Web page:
In a tough and unprecedented measure, the Maharashtra government has decided to cancel the recognition of any school from which examination paper leakages come to light, School Education Minister Prof. Varsha Gaikwad said on Wednesday.
After the SSC Marathi exam paper allegedly leaked earlier this week, the state government clamped down and derecognised the Laxmibai Secondary and Higher Secondary School, Nilajgaon, where there were allegations of mass-copying.
Announcing the strong decisions in the Maharashtra Legislature, Prof. Gaikwad said that henceforth, all students must reach their examination venues at least one hour before the scheduled paper.
The candidate must compulsorily be seated inside the exam hall 10 minutes before the start of any exams – at 10.20 a.m. for the 10.30 a.m. paper, and at 2.50 p.m. for the 3 p.m. paper.
“Under no circumstances shall any candidate be permitted to enter the exam halls after the examinations begin at 10.30 a.m. or 3 p.m. All parents and students must take note of this and cooperate with the authorities,” she said.
However, those entering the exam hall after 10.20 a.m. or 2.50 p.m. – owing to circumstances beyond their control – would undergo a complete check before they are permitted to write the exams to ensure their future is not affected, the Minister assured.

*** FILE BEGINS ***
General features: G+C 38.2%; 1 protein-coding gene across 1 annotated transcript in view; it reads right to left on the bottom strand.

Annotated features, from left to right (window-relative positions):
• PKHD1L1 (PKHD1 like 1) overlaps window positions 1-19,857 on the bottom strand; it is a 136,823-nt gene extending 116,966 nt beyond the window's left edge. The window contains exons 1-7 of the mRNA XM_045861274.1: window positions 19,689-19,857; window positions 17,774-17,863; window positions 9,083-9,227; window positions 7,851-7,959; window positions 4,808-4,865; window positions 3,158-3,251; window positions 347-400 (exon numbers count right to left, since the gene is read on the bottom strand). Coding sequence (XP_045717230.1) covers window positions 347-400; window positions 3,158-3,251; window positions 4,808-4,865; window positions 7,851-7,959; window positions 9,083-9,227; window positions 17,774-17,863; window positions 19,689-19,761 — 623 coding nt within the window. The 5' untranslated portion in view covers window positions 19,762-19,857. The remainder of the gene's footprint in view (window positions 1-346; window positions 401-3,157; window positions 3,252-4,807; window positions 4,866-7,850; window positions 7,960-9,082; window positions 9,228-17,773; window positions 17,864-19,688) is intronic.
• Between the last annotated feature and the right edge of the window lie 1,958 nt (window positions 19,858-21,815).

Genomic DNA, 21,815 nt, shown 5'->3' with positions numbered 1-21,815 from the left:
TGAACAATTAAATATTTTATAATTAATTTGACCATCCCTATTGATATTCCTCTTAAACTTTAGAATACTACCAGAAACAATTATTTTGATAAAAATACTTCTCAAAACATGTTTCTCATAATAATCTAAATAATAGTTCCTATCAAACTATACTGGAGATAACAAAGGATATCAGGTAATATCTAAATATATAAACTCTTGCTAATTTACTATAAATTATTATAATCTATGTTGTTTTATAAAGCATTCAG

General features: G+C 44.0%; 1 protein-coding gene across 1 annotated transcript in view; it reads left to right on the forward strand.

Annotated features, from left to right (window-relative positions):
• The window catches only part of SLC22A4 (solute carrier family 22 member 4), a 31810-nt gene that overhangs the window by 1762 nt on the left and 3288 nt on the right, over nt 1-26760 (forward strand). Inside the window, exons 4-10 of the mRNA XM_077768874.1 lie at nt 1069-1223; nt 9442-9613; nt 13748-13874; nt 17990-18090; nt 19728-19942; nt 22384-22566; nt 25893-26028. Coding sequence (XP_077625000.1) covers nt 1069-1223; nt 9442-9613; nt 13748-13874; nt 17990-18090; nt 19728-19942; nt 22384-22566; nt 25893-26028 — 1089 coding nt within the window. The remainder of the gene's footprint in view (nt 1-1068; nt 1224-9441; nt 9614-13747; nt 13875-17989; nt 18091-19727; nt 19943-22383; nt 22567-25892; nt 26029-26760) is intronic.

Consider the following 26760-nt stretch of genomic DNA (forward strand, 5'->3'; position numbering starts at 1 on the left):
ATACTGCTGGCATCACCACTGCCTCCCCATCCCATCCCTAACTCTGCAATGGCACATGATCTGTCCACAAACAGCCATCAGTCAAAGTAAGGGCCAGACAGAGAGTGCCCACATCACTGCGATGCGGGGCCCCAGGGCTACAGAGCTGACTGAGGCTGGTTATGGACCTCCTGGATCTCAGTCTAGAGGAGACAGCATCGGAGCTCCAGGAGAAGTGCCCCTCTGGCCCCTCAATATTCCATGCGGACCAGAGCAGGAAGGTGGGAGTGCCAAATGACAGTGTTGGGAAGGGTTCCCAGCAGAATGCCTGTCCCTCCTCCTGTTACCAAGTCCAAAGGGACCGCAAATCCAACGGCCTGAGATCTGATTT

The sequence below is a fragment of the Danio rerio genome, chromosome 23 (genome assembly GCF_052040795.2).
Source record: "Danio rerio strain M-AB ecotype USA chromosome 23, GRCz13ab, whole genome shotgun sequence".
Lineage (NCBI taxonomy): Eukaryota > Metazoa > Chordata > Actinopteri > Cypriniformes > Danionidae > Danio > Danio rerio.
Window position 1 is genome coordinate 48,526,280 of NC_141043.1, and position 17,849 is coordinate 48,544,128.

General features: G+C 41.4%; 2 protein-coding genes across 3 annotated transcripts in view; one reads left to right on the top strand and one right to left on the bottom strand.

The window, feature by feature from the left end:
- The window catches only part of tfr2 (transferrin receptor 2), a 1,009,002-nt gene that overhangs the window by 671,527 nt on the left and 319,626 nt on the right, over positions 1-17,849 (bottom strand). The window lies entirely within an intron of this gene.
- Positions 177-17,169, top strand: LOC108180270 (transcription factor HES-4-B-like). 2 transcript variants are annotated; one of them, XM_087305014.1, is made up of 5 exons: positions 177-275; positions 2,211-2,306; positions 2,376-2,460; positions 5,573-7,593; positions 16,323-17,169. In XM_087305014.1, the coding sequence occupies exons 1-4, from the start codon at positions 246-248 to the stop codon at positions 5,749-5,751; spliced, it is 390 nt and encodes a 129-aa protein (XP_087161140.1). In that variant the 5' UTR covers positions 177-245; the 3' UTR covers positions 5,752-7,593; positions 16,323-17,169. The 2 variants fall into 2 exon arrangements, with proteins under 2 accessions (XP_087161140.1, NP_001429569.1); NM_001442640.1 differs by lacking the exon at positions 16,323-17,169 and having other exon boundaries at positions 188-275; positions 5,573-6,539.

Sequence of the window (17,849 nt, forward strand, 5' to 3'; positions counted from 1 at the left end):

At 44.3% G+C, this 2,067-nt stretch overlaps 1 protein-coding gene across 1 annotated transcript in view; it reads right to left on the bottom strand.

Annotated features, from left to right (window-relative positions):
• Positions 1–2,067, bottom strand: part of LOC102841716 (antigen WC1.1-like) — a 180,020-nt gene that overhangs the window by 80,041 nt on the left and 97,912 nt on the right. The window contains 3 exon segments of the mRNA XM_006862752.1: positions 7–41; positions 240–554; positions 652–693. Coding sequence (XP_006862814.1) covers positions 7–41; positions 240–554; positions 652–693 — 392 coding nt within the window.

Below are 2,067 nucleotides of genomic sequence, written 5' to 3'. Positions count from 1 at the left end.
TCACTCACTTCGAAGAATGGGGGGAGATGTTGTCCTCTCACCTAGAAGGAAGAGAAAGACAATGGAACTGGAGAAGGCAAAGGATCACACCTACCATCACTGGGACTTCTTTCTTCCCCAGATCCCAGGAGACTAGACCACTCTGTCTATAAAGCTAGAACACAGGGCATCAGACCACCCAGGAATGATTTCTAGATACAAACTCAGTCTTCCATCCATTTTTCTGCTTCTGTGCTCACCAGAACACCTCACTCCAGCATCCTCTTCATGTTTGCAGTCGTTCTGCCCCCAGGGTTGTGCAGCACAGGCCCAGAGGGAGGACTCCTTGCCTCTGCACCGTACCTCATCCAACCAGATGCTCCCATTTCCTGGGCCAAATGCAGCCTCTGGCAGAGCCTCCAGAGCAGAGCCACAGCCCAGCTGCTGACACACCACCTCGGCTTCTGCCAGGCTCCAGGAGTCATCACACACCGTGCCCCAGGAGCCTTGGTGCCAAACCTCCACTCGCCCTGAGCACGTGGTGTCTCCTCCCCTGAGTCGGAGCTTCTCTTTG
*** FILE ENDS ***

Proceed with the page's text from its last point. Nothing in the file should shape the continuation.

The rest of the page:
Simultaneously, all schools have been ordered to ensure that students do not misuse their mobile phones, click pictures of the question paper distributed at 10.30 am and 2.50 p.m. (for reading) and strictly prohibit the use of phones in the exam halls.
Reacting to the government decision, Maharashtra English Schools Trustees Association (MESTA) Founder-President Sanjayrao T. Patil said that though welcome, the move appears to be misdirected.
“During the SSC/HSC exams, the schools are taken over by the Maharashtra State Board of Secondary & Higher Secondary Examination, with their own examiners, invigilators, vigilance, officers, etc., students are outsiders, and the schools merely act as facilitators to help them conduct the exams. So, in case of a paper leakage, how can the schools be held liable?” Patil said.
The MESTA founder-head urged that the government should keep a check on all the authorities engaged in conducting the exams to ensure the rules are stringently followed by all to prevent paper leakage or mass-copying instead of targeting the schools which are only ‘exam centres’ offering their premises for the conduct of exams.